While harvesting is in full swing and farmers report good rains across cane growing regions in Mpumalanga and KwaZulu-Natal, the industry has tough challenges in the boardroom.
The Health Promotions Levy, or 20% tax on sugary drinks, was implemented on April 1 in the face of cheap sugar imports continuing to flood into South Africa from our neighbours in the SADC region as well as from abroad.
All this as Parliament begins the debate on the emotional issue of land expropriation without compensation which could result in a change to the Constitution and put a huge question mark on the future sustainability of the sugar industry.
Regardless, the R12 billion sugar industry employs thousands of people – ranging from folk with the most basic of skills to those who boast highly impressive qualifications – and remains the economic anchor for many of KwaZulu-Natal’s country towns and villages.
The industry continues to innovate while spending millions of rands on research and development in a bid to promote best land and crop practices while supporting the country’s economic and transformation agenda.
For example, one of the country’s mega-farmers, Charl Senekal, is now turning to cow and chicken manure as organic fertilisers which he says are not only hugely cost effective but are bringing the soil on his massive operation near Pongola back to pristine health.
Senekal is also extending his operations to include the development of rural land for the benefit of communities neighbouring his property.
The South African sugar industry has scores of social and community development driven projects that prioritise skills development, better education and the empowerment of women at all levels of the value chain.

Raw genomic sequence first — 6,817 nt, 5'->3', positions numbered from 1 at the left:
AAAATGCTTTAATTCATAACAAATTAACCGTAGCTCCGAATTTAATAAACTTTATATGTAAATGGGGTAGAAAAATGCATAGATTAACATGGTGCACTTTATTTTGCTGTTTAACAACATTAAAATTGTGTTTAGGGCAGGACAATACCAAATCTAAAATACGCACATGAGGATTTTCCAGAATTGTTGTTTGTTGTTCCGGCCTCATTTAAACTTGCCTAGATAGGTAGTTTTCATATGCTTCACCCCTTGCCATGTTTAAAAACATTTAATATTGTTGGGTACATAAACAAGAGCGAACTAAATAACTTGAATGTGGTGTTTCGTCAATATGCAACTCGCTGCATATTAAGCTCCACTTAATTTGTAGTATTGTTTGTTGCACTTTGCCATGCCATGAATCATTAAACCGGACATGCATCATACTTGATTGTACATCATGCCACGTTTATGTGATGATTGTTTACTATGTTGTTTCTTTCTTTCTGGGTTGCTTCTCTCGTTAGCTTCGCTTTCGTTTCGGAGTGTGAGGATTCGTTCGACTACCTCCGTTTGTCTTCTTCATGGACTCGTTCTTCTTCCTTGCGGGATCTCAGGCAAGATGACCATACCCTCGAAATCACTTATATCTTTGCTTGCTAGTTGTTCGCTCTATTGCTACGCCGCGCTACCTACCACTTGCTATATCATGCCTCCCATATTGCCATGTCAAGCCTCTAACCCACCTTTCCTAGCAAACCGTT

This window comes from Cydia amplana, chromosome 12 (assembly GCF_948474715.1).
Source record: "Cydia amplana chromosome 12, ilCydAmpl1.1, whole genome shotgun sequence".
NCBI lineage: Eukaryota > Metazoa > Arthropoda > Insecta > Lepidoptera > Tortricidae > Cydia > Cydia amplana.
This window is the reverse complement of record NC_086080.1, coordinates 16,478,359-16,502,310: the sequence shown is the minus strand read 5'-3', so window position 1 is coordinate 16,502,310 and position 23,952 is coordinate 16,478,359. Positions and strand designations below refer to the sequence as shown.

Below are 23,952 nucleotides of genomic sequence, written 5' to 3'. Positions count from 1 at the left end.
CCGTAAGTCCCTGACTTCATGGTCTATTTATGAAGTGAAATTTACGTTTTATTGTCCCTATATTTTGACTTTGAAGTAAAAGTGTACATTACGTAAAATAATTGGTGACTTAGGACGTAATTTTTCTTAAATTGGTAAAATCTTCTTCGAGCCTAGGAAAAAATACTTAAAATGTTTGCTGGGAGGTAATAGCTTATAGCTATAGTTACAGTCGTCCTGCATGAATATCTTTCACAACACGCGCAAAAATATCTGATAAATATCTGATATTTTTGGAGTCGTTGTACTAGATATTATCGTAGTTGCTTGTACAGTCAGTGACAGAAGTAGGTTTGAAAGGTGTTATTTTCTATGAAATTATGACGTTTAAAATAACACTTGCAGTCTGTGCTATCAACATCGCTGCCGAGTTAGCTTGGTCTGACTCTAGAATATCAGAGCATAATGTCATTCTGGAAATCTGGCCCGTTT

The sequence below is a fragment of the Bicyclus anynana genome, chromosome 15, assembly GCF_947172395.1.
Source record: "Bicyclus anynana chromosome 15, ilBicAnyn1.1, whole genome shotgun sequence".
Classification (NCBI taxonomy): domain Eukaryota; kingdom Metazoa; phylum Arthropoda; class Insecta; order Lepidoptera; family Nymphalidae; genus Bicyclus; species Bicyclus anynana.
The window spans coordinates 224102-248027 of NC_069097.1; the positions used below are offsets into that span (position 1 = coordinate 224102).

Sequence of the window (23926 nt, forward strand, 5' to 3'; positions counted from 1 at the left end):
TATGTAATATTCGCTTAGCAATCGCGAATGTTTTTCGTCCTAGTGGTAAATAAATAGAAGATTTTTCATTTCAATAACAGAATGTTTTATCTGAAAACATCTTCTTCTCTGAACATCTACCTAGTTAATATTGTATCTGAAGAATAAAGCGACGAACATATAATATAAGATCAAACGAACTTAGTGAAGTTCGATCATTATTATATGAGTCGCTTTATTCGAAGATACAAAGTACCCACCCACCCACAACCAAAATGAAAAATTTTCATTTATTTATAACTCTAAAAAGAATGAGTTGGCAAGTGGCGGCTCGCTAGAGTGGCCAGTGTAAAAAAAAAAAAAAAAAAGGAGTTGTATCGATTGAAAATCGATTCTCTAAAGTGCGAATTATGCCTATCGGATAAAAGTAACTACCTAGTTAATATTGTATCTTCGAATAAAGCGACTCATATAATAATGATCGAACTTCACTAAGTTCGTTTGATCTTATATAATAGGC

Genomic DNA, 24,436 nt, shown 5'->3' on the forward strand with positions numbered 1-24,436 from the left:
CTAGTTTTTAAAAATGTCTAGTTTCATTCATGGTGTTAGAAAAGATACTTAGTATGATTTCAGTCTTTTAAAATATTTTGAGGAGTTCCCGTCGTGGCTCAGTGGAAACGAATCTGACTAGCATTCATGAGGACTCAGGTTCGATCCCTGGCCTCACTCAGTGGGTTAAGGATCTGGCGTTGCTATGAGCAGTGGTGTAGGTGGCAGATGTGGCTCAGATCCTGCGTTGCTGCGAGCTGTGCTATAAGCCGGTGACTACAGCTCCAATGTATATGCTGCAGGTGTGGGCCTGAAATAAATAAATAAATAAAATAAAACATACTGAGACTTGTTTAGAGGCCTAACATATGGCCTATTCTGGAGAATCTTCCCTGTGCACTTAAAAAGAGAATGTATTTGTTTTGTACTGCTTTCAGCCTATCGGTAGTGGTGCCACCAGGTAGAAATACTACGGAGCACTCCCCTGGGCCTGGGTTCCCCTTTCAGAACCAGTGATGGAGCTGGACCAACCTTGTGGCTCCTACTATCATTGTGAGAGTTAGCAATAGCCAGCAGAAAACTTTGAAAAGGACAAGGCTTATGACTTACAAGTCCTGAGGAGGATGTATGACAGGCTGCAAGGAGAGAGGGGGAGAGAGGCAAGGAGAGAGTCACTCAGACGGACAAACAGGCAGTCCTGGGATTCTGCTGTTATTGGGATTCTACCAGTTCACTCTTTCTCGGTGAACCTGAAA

In this Farm Focus 2018 edition – the fifth magazine published under the auspices of the independent publications company, Sugar Publications – we have a lot to say about the rise of women in the industry.
Featured are a young mother, Nonhlanhla Shabalala who, with the help of her father, has bought her own farm overlooking the Darnall mill, and also never-say-die Busi Ngidi, who has consolidated her farming operations and is now helping to revitalise fallow cane fields in her home area of Mfume.
Then we doff our caps to Mamongae Mahlare – the first woman appointed to the position of Managing Director at Illovo Sugar South Africa.
We believe these women are trailblazers, critical to the future prosperity of the industry.
– Gareth Wright, Editor Shukela Magazine
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Increasing the yields of sugarcane production on smallscale farms in KwaZulu-Natal and Mpumalanga to promote the crop as a primary source of income in rural areas is now the focus of South African Farmers’ Development Association researcher, Tshepo Pilusa. Tshepo...read more
The creation of an organisation aimed at assisting black South African sugar cane farmers and ensuring a “better future” for them was announced at the 2018 annual meeting of SA Canegrowers (SACG) in Durban. Breaking the news of the significant development, SACG...read more